The third and final case study (chapter 4) introduces the ‘now hegemonic “win-win” or “double-bottom-line development” trend in poverty alleviation, which proposes that what is good for capital is good for the poor’ (p.124).

We have arrived in the ‘now’ of philanthrocapitalists, big business as a partner and a general tendency to apply ‘entrepreneurial’ logic to charitable work:

The “win-win” paradigm brought new ways of speaking about poverty in agricultural communities, simultaneously silencing older notions of “antagonistic” organizing and producing new frameworks that lack radical socola imagination (p.127).
In short, this is the time when young, college-educated women with farmworker parents are invited to lead foundation programs.

Kohl-Arenas explores a theme that has been part of this blog’s broader framing-from the ‘Oprahfication’ of development discourses to focusing on charity ‘heroes’ and ever-expanding philanthrocapitalism.

To keep the growers involved in the project, she describes a program that trains ‘workers in a culture of compromise, focusing on ways they can improve their own skills, productivity, lives and communities through leadership development programs’ (p.141).

With new immigration debates, environmental challenges in California and increased global competition today’s agricultural industry has come a long way since the strikes and boycott’s of the Chavez-era in the late 1960s:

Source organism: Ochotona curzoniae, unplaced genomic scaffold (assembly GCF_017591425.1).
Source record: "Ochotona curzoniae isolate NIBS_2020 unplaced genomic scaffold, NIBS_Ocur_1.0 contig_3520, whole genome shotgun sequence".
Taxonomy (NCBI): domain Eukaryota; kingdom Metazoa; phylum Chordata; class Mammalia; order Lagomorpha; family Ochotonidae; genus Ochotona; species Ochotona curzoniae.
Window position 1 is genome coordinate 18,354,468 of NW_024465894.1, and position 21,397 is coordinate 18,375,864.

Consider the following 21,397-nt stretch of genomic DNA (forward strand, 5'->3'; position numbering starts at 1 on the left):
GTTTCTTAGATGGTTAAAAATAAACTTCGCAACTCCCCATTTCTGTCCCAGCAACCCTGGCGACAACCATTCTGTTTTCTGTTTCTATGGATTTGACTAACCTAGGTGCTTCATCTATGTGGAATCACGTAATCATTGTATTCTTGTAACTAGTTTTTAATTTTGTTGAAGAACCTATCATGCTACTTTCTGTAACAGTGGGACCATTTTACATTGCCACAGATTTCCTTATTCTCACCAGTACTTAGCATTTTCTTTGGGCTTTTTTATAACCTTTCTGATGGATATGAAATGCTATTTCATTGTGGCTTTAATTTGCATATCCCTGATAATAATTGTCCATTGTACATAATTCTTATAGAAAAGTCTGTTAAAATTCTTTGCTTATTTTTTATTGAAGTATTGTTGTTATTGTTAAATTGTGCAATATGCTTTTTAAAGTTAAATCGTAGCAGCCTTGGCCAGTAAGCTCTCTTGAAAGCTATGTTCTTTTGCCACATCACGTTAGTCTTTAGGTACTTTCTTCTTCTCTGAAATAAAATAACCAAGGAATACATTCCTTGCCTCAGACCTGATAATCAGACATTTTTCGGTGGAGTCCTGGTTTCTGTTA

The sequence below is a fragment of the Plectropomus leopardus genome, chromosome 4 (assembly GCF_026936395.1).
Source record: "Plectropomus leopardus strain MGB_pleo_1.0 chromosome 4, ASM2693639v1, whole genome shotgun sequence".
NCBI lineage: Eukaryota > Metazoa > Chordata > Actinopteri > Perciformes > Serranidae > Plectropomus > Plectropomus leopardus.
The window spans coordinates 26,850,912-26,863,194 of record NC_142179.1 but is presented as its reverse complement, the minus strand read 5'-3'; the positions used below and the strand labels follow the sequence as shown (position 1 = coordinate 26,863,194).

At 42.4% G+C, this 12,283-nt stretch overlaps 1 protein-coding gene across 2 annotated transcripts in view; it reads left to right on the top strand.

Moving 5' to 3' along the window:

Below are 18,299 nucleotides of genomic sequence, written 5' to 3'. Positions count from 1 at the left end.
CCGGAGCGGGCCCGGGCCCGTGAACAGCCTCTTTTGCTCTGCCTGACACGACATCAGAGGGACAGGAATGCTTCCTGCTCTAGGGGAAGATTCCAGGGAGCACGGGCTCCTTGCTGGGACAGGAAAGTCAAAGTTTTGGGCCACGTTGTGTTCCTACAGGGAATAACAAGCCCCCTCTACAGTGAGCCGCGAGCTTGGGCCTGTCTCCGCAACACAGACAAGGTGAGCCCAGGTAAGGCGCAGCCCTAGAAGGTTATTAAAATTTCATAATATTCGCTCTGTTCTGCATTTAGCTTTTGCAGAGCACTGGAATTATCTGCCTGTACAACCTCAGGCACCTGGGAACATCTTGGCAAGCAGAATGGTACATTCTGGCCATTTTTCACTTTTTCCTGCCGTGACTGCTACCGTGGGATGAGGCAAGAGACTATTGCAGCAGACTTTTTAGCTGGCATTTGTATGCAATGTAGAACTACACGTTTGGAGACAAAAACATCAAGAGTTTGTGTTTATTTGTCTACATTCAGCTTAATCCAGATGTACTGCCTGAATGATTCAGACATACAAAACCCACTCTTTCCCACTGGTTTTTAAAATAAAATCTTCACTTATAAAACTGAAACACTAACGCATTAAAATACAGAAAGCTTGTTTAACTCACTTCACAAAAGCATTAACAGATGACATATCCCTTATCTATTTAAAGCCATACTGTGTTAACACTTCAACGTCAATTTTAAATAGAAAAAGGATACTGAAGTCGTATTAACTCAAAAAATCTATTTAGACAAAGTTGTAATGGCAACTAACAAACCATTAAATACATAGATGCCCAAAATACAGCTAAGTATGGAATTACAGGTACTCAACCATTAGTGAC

In an unimaginative environment where everyone is fearful of confronting growers (…) relationships between private foundations, professionalized advocacy organizations, and other regional stakeholders have solidified a limited understanding of what is possible in addressing enduring poverty and inequality (pp.167 & 170).
So is there any light at the end of the tunnel?

Moving back to the fields and Laundromats and the promise of a new food movement

My research uncovered how leaders and professional staff seeking private funding during the social movements of the 1960s, the civic-participation initiatives of the 1990s, and the entrepreneurial “double bottom line” development projects of today have had to promote programs that ask the poor to help themselves while evading the root causes of poverty and inequality (p.176).